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Canton, birthplace of the NFL, ready to celebrate the league’s centennial, even if coronavirus puts a damper on the party

The Plain Dealer  Cleveland logo The Plain Dealer Cleveland 9/12/2020 By Susan Glaser, cleveland.com
a man holding a sign: Artist Dirk Rozich puts some finishing touches on his new mural, The Founders, in downtown Canton. It features Jim Thorpe, coach and player for the Canton Bulldogs, and Ralph Hay, the Bulldogs owner who organized the meeting that led to the creation of the NFL on Sept. 17, 1920. The mural is located at 537 Cleveland Ave. NW. © Susan Glaser, The Plain Dealer/cleveland.com/TNS Artist Dirk Rozich puts some finishing touches on his new mural, The Founders, in downtown Canton. It features Jim Thorpe, coach and player for the Canton Bulldogs, and Ralph Hay, the Bulldogs owner who organized the meeting that led to the creation of the NFL on Sept. 17, 1920. The mural is located at 537 Cleveland Ave. NW.

CANTON, Ohio — One hundred years ago this week, representatives from 11 football teams gathered at an automobile dealership in Canton to talk about forming a league. The National Football League was born.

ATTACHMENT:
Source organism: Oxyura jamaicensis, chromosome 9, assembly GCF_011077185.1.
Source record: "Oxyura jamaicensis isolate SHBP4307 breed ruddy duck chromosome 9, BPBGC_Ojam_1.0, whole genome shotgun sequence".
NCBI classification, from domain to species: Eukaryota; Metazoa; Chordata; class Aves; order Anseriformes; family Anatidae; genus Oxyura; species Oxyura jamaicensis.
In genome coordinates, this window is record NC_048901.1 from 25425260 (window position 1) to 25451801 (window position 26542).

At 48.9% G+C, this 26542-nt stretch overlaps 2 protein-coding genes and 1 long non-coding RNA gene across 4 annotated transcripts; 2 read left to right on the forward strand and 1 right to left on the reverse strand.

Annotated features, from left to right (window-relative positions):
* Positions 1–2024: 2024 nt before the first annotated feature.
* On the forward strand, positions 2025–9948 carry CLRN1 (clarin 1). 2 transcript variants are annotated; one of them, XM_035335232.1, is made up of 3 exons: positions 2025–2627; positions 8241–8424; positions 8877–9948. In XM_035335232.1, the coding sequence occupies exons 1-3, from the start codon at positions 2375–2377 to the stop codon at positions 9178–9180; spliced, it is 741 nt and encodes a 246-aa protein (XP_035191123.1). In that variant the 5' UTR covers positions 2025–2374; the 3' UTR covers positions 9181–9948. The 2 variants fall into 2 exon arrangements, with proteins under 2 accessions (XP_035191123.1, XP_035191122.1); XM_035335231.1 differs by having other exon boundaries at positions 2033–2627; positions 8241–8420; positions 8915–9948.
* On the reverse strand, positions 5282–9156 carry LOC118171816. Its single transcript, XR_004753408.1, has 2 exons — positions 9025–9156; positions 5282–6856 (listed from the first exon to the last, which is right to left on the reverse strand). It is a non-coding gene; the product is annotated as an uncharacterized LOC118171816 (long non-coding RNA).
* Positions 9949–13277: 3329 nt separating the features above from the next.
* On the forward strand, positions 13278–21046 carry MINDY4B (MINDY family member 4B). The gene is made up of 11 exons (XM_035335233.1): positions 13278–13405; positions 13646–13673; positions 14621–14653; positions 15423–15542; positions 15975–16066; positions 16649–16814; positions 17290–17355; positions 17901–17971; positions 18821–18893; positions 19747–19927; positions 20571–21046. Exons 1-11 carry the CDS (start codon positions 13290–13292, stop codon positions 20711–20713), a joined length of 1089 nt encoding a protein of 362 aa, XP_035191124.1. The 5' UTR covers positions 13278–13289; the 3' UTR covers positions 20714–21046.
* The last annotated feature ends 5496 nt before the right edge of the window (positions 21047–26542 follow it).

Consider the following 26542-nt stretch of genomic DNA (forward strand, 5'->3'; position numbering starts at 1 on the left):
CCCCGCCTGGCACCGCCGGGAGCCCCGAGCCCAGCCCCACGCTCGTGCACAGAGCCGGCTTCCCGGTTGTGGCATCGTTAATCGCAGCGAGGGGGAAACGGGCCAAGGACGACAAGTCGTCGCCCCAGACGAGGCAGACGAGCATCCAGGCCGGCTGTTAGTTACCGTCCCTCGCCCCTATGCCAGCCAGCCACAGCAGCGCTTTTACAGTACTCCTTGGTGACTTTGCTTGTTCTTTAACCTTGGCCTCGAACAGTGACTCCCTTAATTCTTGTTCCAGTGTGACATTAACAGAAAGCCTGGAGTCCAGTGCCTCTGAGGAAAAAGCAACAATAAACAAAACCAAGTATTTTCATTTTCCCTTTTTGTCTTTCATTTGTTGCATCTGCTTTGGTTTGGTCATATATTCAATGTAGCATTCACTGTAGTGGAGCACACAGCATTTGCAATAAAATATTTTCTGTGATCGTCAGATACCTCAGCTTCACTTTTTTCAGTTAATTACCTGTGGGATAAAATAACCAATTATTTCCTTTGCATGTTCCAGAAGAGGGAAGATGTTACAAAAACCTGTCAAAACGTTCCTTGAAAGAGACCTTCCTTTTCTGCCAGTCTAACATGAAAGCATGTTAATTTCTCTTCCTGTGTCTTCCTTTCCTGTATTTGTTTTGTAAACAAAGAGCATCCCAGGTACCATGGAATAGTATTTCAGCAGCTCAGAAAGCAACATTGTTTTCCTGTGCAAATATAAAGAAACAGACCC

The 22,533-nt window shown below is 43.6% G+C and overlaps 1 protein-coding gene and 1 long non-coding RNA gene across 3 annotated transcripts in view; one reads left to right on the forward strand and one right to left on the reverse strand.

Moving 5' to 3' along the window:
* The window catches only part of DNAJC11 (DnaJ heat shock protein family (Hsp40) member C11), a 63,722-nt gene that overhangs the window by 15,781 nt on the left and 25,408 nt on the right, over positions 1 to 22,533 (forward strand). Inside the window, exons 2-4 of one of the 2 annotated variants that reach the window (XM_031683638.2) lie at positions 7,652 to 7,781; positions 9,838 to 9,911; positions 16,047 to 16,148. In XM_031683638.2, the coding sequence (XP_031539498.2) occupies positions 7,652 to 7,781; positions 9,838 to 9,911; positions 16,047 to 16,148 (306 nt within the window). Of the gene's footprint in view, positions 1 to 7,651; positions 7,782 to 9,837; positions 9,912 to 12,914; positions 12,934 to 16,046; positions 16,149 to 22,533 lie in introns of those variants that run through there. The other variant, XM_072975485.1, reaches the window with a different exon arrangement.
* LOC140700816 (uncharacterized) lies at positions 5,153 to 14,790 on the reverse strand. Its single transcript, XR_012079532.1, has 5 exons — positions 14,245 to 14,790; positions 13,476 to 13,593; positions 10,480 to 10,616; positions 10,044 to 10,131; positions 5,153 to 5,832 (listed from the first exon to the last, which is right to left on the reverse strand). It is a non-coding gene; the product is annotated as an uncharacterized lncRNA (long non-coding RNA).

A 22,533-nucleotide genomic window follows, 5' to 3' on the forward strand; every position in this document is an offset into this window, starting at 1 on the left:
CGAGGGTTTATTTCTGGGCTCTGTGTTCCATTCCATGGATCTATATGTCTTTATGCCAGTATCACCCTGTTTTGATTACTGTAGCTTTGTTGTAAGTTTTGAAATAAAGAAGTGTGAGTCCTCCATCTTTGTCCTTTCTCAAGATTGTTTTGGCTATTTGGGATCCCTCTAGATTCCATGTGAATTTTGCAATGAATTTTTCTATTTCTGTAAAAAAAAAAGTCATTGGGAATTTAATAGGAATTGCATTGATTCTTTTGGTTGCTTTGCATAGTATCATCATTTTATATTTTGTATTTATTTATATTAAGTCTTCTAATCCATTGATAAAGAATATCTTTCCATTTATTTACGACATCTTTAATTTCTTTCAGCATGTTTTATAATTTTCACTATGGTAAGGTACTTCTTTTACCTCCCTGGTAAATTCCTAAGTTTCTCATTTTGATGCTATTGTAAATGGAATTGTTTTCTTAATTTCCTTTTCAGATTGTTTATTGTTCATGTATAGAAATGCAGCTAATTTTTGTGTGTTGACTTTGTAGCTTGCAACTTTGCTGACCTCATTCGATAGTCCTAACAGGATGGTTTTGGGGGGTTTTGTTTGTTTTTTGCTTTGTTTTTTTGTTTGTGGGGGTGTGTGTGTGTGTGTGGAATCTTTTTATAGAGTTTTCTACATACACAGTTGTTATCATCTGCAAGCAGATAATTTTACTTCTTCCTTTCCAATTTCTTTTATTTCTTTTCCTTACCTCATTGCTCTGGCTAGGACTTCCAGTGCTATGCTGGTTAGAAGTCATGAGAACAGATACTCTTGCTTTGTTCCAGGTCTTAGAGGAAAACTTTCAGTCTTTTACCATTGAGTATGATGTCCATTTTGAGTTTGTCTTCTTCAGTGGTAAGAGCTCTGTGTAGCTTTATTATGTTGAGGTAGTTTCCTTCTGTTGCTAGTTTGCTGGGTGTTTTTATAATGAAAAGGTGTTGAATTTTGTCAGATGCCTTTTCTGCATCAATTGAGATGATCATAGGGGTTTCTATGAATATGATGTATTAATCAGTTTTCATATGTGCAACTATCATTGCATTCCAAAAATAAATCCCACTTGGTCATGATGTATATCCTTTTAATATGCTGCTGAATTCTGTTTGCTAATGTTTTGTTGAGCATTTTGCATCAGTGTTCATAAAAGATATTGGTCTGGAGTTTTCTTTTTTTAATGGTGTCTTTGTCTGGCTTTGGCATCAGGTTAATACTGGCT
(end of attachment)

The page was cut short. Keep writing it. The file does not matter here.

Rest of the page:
There was no photo of the meeting, but North Canton artist Dirk Rozich recreated the scene in a stunning mural that hangs on one side of Canton City Hall. It’s one of more than a dozen pieces of football-themed art that would have greeted visitors to the city this week for a multi-day Centennial Celebration of the sport.

One official described the event as a kind of coming-out party for Canton, an opportunity to change the perception of the city, similar to the way the Republican National Convention gave Cleveland a boost in 2016.

But the celebration has been canceled, another casualty of the coronavirus pandemic.

“We spent the past three years working on all of this,” said Allyson Bussey, president of Visit Canton, the region’s tourism bureau. “It’s really quite sad.”

Still, city and community leaders are looking forward and trying to stay positive, pointing to several permanent investments that they hope will position Canton for the next 100 years.